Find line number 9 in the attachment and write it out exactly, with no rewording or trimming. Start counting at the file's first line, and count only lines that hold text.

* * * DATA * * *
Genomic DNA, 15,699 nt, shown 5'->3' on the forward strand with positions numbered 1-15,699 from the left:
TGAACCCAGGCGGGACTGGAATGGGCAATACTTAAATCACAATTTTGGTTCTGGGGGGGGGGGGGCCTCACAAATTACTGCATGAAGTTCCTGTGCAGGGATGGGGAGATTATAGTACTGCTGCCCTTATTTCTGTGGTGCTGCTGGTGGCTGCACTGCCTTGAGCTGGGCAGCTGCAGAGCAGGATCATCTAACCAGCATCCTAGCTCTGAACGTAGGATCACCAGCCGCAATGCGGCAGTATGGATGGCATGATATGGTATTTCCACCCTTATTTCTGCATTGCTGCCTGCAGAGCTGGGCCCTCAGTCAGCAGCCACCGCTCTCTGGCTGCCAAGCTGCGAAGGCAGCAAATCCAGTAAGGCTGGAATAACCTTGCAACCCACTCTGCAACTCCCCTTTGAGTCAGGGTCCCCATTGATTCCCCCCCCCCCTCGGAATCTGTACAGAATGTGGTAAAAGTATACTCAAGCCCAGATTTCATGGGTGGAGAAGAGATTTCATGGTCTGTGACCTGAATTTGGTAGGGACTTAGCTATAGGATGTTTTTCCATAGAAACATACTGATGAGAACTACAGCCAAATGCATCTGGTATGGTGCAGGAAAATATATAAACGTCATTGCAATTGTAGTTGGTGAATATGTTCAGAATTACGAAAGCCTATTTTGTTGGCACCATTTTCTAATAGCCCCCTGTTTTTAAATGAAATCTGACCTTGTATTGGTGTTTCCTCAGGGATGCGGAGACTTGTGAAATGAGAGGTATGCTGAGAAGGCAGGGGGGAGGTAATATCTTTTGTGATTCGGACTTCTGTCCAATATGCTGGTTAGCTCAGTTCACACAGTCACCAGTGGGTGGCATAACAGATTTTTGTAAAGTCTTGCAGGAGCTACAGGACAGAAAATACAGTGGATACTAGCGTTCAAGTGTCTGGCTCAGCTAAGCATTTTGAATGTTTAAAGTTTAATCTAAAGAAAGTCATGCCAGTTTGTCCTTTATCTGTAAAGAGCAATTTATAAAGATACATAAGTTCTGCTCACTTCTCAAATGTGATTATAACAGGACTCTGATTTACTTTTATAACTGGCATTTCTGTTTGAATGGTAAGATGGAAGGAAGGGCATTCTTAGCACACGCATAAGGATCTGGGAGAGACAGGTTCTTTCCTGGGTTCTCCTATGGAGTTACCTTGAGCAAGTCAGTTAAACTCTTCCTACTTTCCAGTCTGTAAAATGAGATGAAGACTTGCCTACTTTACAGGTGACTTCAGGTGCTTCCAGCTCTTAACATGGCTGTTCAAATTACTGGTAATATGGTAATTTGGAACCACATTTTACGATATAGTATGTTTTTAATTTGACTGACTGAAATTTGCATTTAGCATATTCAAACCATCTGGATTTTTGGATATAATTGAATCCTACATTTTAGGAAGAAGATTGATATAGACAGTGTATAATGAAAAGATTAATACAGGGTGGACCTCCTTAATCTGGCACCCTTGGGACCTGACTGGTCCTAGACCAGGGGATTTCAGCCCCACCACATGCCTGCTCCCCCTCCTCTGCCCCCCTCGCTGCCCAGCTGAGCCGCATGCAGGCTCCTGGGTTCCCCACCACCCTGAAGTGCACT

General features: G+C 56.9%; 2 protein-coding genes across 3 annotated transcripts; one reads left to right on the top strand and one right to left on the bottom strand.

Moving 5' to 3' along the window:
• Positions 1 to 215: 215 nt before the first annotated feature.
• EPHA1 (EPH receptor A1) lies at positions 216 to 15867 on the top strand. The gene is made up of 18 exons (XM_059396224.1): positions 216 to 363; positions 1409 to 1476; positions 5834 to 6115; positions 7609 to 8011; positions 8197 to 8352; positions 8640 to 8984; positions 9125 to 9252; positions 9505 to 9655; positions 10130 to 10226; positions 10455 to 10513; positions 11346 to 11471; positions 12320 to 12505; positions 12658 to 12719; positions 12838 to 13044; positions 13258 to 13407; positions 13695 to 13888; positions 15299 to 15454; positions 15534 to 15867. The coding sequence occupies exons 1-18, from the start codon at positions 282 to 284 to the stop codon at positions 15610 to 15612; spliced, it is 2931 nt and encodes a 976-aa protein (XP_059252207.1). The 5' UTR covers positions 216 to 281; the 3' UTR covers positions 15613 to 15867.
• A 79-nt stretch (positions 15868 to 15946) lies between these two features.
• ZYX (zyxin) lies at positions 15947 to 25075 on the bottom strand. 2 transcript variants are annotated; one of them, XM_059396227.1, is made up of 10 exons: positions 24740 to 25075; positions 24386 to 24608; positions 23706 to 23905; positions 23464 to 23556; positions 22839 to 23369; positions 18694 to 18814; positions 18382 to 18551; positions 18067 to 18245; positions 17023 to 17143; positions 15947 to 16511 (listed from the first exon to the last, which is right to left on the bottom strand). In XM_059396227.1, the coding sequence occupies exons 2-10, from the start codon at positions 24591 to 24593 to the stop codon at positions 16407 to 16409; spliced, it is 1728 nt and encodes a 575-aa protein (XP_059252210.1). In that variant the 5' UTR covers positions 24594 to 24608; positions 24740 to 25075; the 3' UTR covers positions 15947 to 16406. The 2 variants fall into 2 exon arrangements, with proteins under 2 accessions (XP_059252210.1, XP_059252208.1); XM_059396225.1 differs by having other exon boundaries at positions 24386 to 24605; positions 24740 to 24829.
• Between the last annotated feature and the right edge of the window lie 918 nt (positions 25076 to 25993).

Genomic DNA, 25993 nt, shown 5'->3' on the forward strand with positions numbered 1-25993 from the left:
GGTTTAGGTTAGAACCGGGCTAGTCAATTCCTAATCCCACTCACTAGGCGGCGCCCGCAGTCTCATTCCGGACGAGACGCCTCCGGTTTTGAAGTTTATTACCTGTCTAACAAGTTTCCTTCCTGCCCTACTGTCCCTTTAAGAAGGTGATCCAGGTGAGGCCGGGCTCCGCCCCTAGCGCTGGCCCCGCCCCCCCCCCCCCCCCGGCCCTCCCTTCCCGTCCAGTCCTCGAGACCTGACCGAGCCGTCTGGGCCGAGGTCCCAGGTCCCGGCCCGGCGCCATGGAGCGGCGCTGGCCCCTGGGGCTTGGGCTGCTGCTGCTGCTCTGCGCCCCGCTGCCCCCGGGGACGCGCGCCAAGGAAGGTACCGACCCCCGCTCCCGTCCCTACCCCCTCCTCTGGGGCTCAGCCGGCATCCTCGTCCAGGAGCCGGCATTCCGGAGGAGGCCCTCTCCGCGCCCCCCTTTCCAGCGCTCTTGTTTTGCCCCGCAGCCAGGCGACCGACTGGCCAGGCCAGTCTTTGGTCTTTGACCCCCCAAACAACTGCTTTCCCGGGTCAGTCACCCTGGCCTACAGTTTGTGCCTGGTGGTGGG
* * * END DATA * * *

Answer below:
• Between the last annotated feature and the right edge of the window lie 918 nt (positions 25076 to 25993).